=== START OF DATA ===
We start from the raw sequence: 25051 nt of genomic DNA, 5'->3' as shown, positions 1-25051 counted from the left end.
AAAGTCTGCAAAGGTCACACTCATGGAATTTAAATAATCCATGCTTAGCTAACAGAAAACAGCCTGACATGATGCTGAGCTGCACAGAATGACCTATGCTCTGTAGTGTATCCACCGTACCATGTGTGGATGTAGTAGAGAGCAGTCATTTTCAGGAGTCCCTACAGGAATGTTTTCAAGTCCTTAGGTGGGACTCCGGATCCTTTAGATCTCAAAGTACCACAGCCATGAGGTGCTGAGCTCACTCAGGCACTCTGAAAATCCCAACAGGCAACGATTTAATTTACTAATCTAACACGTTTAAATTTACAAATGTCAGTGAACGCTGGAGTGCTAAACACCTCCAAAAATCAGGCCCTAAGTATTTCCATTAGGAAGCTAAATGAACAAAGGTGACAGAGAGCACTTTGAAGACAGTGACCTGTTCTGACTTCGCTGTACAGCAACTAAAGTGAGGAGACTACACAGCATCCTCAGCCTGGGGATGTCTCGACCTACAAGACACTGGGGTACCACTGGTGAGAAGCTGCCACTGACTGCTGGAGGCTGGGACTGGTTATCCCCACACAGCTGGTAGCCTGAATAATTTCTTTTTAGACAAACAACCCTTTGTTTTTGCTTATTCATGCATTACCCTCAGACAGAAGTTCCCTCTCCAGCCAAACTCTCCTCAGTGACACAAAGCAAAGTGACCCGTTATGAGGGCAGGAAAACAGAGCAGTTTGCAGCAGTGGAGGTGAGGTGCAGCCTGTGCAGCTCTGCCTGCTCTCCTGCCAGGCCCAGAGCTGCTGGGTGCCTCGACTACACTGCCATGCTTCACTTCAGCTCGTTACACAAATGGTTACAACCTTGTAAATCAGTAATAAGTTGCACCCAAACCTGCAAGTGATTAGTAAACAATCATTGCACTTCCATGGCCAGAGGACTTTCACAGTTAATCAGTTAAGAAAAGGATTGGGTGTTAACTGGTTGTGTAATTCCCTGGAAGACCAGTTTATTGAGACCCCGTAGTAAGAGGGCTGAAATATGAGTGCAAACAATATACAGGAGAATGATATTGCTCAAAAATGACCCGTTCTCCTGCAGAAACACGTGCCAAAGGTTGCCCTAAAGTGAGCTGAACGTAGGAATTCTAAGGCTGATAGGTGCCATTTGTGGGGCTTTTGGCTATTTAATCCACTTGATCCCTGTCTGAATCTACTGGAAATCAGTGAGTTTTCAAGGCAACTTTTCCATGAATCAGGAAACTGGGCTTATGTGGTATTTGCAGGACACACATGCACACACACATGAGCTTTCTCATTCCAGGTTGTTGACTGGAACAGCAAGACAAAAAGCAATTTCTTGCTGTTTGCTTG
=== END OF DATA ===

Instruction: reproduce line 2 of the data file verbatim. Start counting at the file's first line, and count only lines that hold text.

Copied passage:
AAAGTCTGCAAAGGTCACACTCATGGAATTTAAATAATCCATGCTTAGCTAACAGAAAACAGCCTGACATGATGCTGAGCTGCACAGAATGACCTATGCTCTGTAGTGTATCCACCGTACCATGTGTGGATGTAGTAGAGAGCAGTCATTTTCAGGAGTCCCTACAGGAATGTTTTCAAGTCCTTAGGTGGGACTCCGGATCCTTTAGATCTCAAAGTACCACAGCCATGAGGTGCTGAGCTCACTCAGGCACTCTGAAAATCCCAACAGGCAACGATTTAATTTACTAATCTAACACGTTTAAATTTACAAATGTCAGTGAACGCTGGAGTGCTAAACACCTCCAAAAATCAGGCCCTAAGTATTTCCATTAGGAAGCTAAATGAACAAAGGTGACAGAGAGCACTTTGAAGACAGTGACCTGTTCTGACTTCGCTGTACAGCAACTAAAGTGAGGAGACTACACAGCATCCTCAGCCTGGGGATGTCTCGACCTACAAGACACTGGGGTACCACTGGTGAGAAGCTGCCACTGACTGCTGGAGGCTGGGACTGGTTATCCCCACACAGCTGGTAGCCTGAATAATTTCTTTTTAGACAAACAACCCTTTGTTTTTGCTTATTCATGCATTACCCTCAGACAGAAGTTCCCTCTCCAGCCAAACTCTCCTCAGTGACACAAAGCAAAGTGACCCGTTATGAGGGCAGGAAAACAGAGCAGTTTGCAGCAGTGGAGGTGAGGTGCAGCCTGTGCAGCTCTGCCTGCTCTCCTGCCAGGCCCAGAGCTGCTGGGTGCCTCGACTACACTGCCATGCTTCACTTCAGCTCGTTACACAAATGGTTACAACCTTGTAAATCAGTAATAAGTTGCACCCAAACCTGCAAGTGATTAGTAAACAATCATTGCACTTCCATGGCCAGAGGACTTTCACAGTTAATCAGTTAAGAAAAGGATTGGGTGTTAACTGGTTGTGTAATTCCCTGGAAGACCAGTTTATTGAGACCCCGTAGTAAGAGGGCTGAAATATGAGTGCAAACAATATACAGGAGAATGATATTGCTCAAAAATGACCCGTTCTCCTGCAGAAACACGTGCCAAAGGTTGCCCTAAAGTGAGCTGAACGTAGGAATTCTAAGGCTGATAGGTGCCATTTGTGGGGCTTTTGGCTATTTAATCCACTTGATCCCTGTCTGAATCTACTGGAAATCAGTGAGTTTTCAAGGCAACTTTTCCATGAATCAGGAAACTGGGCTTATGTGGTATTTGCAGGACACACATGCACACACACATGAGCTTTCTCATTCCAGGTTGTTGACTGGAACAGCAAGACAAAAAGCAATTTCTTGCTGTTTGCTTG